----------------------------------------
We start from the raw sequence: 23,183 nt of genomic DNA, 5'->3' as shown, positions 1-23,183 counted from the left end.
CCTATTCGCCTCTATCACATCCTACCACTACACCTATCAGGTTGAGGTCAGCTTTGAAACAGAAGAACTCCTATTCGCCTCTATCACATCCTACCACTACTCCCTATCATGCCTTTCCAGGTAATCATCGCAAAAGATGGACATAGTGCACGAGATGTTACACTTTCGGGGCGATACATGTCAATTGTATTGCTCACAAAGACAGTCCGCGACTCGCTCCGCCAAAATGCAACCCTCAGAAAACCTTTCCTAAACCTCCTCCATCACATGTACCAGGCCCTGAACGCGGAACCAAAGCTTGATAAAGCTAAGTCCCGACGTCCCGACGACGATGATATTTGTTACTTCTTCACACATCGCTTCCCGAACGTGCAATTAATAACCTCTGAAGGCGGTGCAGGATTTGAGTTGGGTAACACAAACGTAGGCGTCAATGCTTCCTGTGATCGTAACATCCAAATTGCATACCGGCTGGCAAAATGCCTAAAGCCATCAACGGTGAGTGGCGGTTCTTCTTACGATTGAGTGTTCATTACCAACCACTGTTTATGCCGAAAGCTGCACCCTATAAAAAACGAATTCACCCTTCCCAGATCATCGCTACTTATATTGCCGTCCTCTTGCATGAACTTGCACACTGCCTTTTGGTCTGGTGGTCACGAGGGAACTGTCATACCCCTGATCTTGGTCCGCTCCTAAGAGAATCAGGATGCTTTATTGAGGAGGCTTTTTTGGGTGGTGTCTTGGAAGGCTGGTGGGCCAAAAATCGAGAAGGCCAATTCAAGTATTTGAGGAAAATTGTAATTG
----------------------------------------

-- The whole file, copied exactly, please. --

We start from the raw sequence: 23,183 nt of genomic DNA, 5'->3' as shown, positions 1-23,183 counted from the left end.
CCTATTCGCCTCTATCACATCCTACCACTACACCTATCAGGTTGAGGTCAGCTTTGAAACAGAAGAACTCCTATTCGCCTCTATCACATCCTACCACTACTCCCTATCATGCCTTTCCAGGTAATCATCGCAAAAGATGGACATAGTGCACGAGATGTTACACTTTCGGGGCGATACATGTCAATTGTATTGCTCACAAAGACAGTCCGCGACTCGCTCCGCCAAAATGCAACCCTCAGAAAACCTTTCCTAAACCTCCTCCATCACATGTACCAGGCCCTGAACGCGGAACCAAAGCTTGATAAAGCTAAGTCCCGACGTCCCGACGACGATGATATTTGTTACTTCTTCACACATCGCTTCCCGAACGTGCAATTAATAACCTCTGAAGGCGGTGCAGGATTTGAGTTGGGTAACACAAACGTAGGCGTCAATGCTTCCTGTGATCGTAACATCCAAATTGCATACCGGCTGGCAAAATGCCTAAAGCCATCAACGGTGAGTGGCGGTTCTTCTTACGATTGAGTGTTCATTACCAACCACTGTTTATGCCGAAAGCTGCACCCTATAAAAAACGAATTCACCCTTCCCAGATCATCGCTACTTATATTGCCGTCCTCTTGCATGAACTTGCACACTGCCTTTTGGTCTGGTGGTCACGAGGGAACTGTCATACCCCTGATCTTGGTCCGCTCCTAAGAGAATCAGGATGCTTTATTGAGGAGGCTTTTTTGGGTGGTGTCTTGGAAGGCTGGTGGGCCAAAAATCGAGAAGGCCAATTCAAGTATTTGAGGAAAATTGTAATTG